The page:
iii- It was between mainly two girls and a guy that were probably 16 years old, but some teachers became involved at one point.
iv- It was weird in the begining but it became funnier during the recording.

2. I realized that some people don't care about the way thei talki to different people. I think there are some people in our lives that need more respect than others, like seniors and even teachers, but some people, especially teenagers, don't care about it.

3. I can apply it to a specific type of character in my writing. It was good to open my eyes about the relationship between people's behavior and the way they talk

4. Since the first phrases that people say a lot, we can already have some guess about ehat their personalitiy is like. especially teenagers. In my case, I had a guess about the personalities of all the three students who I was listening to and they proved to be what I thought they were like during the conversation.

5. Depends of the type of people. In my case, the conversation was being interrupted every time by laughs or by the start of a different topic in the middle of the other.

6. Listening to people I could see that sometimes they talk too much but don't say anything, because they don't finish an idea, they just start another topic in the middle of another.

7. Similarities are the slangs and the words that people use. You can define someone's personality in your writing by using different kinds of words and you can also define someone's personality by the words that this person uses Some differences are the tone that people put in their voices that we can't put on our writing and sometimes is very important for the understanding of an idea.

Megan Luff said...

For the eavesdropping assignment, a group of us went to the band room. We are pretty familiar with the band teachers so it wasn't too out of place that we were there. The conversation lasted for about 15 minutes between the four of us and the teacher. Micayla had been recording out teacher while I observed body posture and language. Morally, it felt wrong to be recording this conversation. Our teacher is a very trusting person, but on the flip side it made me feel like a secret agent. The conversation made me realize that certain teachers treat some of their students like friends. Te way he spoke was very casual and his posture was relaxed. It really just depends on the kind if relationship you have with them. Our conversation involved talking about the amount of grade eights that we're coming up to play in the jazz band, and the general worry about if it would be enough.
If I were writing a short story this assignment would give me insight as to how a dialogue would work between a teacher and a student in a story. At most, anyone can determine the chatacter of a person by the way they act when you are speaking to them. Shifting eyes, interruptions, different topics, body language, etc. Personally, I believe that when someone is keeping eye contact, has their focus on you, and is genuinely listening instead of thinking of the next thing they're going to say is the sign of a good conversationalist.
When more than two people are involved in a conversation, I find that more often than not it results in multiple ideas being said at once without a real base of the conversation. That doesn't go for everyone, or all the time; it is just much easier to talk with someone one on one to stay on topic. I've found that it doesn't really matter what age you are, if you're respectful and willing to actually e invested in a conversation, people will trust you. That overall has been the most surprising to me and it's become more apparent to me over the last year.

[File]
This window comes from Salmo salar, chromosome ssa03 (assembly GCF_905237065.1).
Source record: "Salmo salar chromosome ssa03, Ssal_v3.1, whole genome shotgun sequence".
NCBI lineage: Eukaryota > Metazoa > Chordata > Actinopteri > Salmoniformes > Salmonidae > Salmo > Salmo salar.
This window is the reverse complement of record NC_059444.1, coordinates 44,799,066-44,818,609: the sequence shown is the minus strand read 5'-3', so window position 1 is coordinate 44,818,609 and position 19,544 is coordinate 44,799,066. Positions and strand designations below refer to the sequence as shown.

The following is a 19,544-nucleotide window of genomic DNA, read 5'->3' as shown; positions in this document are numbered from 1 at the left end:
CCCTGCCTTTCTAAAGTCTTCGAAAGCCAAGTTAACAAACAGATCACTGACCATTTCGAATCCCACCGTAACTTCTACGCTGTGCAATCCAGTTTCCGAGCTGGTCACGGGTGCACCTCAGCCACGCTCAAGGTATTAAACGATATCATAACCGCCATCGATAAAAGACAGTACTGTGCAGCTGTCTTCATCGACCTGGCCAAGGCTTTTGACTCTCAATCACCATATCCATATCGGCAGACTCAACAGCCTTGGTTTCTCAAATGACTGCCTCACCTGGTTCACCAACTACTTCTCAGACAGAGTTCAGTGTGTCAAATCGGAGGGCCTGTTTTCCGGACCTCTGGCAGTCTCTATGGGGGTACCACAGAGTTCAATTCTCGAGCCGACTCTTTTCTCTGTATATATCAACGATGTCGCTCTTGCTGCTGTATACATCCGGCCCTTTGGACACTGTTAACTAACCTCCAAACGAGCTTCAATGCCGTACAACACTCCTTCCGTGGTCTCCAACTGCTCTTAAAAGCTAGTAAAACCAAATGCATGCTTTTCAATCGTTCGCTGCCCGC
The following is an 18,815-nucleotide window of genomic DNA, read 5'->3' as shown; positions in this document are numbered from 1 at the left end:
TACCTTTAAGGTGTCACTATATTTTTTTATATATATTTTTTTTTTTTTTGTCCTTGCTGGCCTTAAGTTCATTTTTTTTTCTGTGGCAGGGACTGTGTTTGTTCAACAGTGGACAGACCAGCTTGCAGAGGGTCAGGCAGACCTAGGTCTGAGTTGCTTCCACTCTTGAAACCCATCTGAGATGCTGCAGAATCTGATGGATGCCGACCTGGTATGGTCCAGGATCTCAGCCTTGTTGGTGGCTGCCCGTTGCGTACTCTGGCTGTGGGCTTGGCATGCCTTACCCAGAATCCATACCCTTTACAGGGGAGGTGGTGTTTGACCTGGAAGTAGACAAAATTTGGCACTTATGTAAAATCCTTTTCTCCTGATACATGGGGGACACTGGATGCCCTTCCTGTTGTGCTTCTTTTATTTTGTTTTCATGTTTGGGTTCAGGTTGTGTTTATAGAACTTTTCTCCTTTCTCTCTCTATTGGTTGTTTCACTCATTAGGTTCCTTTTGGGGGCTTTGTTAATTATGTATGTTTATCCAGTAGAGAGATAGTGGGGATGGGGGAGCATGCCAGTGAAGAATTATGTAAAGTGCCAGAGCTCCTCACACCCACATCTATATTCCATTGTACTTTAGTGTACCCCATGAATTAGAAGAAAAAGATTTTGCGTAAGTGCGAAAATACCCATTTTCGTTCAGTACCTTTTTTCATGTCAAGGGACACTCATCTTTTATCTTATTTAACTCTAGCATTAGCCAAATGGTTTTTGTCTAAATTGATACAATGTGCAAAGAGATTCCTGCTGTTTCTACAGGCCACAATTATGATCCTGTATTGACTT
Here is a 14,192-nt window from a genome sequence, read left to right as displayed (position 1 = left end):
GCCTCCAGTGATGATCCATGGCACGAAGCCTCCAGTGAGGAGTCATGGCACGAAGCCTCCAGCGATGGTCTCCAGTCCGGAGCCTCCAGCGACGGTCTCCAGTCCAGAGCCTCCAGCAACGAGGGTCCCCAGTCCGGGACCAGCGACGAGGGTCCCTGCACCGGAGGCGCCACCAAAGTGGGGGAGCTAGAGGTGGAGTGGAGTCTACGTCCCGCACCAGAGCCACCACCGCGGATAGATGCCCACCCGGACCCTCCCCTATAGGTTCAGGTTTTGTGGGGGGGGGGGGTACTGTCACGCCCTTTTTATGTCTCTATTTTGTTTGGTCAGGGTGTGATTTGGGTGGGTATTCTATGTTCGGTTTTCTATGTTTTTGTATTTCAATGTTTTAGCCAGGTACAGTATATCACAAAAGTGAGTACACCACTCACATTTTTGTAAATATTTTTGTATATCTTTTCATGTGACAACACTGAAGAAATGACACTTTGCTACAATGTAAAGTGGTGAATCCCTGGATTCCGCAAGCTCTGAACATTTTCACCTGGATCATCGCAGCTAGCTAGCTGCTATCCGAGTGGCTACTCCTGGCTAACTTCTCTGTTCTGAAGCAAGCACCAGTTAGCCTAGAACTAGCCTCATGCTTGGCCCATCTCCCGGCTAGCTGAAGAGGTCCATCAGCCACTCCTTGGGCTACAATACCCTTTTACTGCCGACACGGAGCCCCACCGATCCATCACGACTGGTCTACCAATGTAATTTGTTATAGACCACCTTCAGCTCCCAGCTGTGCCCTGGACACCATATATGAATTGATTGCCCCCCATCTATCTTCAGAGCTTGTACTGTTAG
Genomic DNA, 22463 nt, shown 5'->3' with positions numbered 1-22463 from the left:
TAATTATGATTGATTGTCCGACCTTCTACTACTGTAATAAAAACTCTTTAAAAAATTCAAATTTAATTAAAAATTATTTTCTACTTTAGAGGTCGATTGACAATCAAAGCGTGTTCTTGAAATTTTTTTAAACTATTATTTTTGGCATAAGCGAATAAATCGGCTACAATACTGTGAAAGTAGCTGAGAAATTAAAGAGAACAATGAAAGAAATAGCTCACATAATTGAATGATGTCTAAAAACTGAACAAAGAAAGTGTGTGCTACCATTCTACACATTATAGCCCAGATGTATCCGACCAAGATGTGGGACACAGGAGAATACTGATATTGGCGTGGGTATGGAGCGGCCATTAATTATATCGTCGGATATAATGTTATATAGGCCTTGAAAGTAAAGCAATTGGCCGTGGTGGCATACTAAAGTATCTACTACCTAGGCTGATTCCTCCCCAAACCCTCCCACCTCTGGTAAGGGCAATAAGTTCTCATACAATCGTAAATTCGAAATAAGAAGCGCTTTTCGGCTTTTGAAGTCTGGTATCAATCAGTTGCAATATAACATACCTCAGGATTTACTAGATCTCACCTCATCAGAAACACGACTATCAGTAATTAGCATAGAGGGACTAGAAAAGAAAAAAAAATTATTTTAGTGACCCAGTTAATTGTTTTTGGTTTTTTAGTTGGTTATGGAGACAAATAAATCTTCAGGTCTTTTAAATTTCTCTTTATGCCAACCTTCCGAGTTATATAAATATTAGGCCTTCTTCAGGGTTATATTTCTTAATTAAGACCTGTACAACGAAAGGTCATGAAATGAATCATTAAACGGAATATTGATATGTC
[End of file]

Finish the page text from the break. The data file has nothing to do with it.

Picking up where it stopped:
Depending on who you're speaking to, spoken conversation can be either really formal or really chill. When you're writing something or texting I find that people care more about what you think if there is no punctuation. If I am writing an email to a teacher, everything has to be perfect. Correct punctuation or who knows what they'll think of me. In person, I am the complete opposite.
Everyone is very different in the way they speak to people they know and don't know.

Ariane Ruiz said...

I was at the dentist today sitting in the waiting room as I waited to be called up, minding my own business when I heard the two front desk ladies talking. I was listening to their conversation quitely for about 20minutes until I was called up. At first I was hesitant at recording their conversation because they switched there topics pretty quickly but I did catch on as the time went by.

Depending on the topic that they're talking about and how they feel about the topic, their emotions are expressed in their conversation. If people have any disagreements with what they are discussing, the tone of there voices changes and so does the volume.

I can apply this to my writing by using what I observed as a guild line to write my very own dialogue. Dialogue expresses some many personalities as each person continues to converse. You can tell how they feel about certain things when they express their opinions and the way that the tone of their voice changes.

When more than two people are involved in the conversation, the topic expands and the varieties of opinions sway. The conversation either gets complicated or someone ends up feeling left out.

The thing that surprised me the most was even if people didn't agree with what someone has to say they still pretend to agree with them even though their facial expression and tone of there voice says otherwise.

I think the differences between written and spoken conversations is that written conversations are much harder to interpret due to how you have to imagine how certain things they said are discussed. As opposed to spoken conversations, you can tell right away because of their facial expression and the tone of their voice. Though they do share one thing in common and that is, both need tone in able to express one's personality.